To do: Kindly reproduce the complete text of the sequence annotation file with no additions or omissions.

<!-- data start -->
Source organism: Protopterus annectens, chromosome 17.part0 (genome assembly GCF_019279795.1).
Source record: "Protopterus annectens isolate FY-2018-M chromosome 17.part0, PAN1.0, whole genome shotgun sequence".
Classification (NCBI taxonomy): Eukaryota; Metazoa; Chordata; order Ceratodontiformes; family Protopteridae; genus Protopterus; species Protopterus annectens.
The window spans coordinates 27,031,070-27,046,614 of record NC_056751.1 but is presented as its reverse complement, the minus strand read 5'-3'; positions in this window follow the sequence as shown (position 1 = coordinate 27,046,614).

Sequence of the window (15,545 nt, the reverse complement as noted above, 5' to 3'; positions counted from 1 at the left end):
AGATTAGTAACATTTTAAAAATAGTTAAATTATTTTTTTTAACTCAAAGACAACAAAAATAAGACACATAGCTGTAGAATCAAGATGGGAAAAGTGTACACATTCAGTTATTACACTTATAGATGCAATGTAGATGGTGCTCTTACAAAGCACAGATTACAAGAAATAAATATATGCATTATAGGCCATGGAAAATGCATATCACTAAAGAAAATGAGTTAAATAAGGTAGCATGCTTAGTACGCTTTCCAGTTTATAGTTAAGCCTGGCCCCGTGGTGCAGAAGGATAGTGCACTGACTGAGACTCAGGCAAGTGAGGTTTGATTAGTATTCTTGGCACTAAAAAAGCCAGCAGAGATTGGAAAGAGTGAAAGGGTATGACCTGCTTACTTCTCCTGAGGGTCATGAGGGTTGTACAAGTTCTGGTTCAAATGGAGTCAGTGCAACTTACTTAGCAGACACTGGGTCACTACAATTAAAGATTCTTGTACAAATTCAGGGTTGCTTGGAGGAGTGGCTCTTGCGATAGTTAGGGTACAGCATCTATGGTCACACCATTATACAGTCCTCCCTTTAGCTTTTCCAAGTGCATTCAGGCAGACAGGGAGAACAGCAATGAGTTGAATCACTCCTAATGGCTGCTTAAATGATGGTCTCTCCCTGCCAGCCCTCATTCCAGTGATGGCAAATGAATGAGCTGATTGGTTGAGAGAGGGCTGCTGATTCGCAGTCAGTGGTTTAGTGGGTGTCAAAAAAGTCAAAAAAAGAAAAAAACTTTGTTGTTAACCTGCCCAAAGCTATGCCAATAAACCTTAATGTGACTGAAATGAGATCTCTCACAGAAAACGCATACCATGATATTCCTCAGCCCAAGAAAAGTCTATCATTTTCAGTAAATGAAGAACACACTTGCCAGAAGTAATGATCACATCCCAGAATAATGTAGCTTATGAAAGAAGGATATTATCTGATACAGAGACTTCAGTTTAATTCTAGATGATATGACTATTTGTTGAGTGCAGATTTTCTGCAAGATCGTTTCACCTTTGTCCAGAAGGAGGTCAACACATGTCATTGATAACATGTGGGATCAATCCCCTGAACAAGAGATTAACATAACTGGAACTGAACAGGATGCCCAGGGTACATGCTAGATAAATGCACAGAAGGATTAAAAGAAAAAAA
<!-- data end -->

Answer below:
Source organism: Protopterus annectens, chromosome 17.part0 (genome assembly GCF_019279795.1).
Source record: "Protopterus annectens isolate FY-2018-M chromosome 17.part0, PAN1.0, whole genome shotgun sequence".
Classification (NCBI taxonomy): Eukaryota; Metazoa; Chordata; order Ceratodontiformes; family Protopteridae; genus Protopterus; species Protopterus annectens.
The window spans coordinates 27,031,070-27,046,614 of record NC_056751.1 but is presented as its reverse complement, the minus strand read 5'-3'; positions in this window follow the sequence as shown (position 1 = coordinate 27,046,614).

Sequence of the window (15,545 nt, the reverse complement as noted above, 5' to 3'; positions counted from 1 at the left end):
AGATTAGTAACATTTTAAAAATAGTTAAATTATTTTTTTTAACTCAAAGACAACAAAAATAAGACACATAGCTGTAGAATCAAGATGGGAAAAGTGTACACATTCAGTTATTACACTTATAGATGCAATGTAGATGGTGCTCTTACAAAGCACAGATTACAAGAAATAAATATATGCATTATAGGCCATGGAAAATGCATATCACTAAAGAAAATGAGTTAAATAAGGTAGCATGCTTAGTACGCTTTCCAGTTTATAGTTAAGCCTGGCCCCGTGGTGCAGAAGGATAGTGCACTGACTGAGACTCAGGCAAGTGAGGTTTGATTAGTATTCTTGGCACTAAAAAAGCCAGCAGAGATTGGAAAGAGTGAAAGGGTATGACCTGCTTACTTCTCCTGAGGGTCATGAGGGTTGTACAAGTTCTGGTTCAAATGGAGTCAGTGCAACTTACTTAGCAGACACTGGGTCACTACAATTAAAGATTCTTGTACAAATTCAGGGTTGCTTGGAGGAGTGGCTCTTGCGATAGTTAGGGTACAGCATCTATGGTCACACCATTATACAGTCCTCCCTTTAGCTTTTCCAAGTGCATTCAGGCAGACAGGGAGAACAGCAATGAGTTGAATCACTCCTAATGGCTGCTTAAATGATGGTCTCTCCCTGCCAGCCCTCATTCCAGTGATGGCAAATGAATGAGCTGATTGGTTGAGAGAGGGCTGCTGATTCGCAGTCAGTGGTTTAGTGGGTGTCAAAAAAGTCAAAAAAAGAAAAAAACTTTGTTGTTAACCTGCCCAAAGCTATGCCAATAAACCTTAATGTGACTGAAATGAGATCTCTCACAGAAAACGCATACCATGATATTCCTCAGCCCAAGAAAAGTCTATCATTTTCAGTAAATGAAGAACACACTTGCCAGAAGTAATGATCACATCCCAGAATAATGTAGCTTATGAAAGAAGGATATTATCTGATACAGAGACTTCAGTTTAATTCTAGATGATATGACTATTTGTTGAGTGCAGATTTTCTGCAAGATCGTTTCACCTTTGTCCAGAAGGAGGTCAACACATGTCATTGATAACATGTGGGATCAATCCCCTGAACAAGAGATTAACATAACTGGAACTGAACAGGATGCCCAGGGTACATGCTAGATAAATGCACAGAAGGATTAAAAGAAAAAAA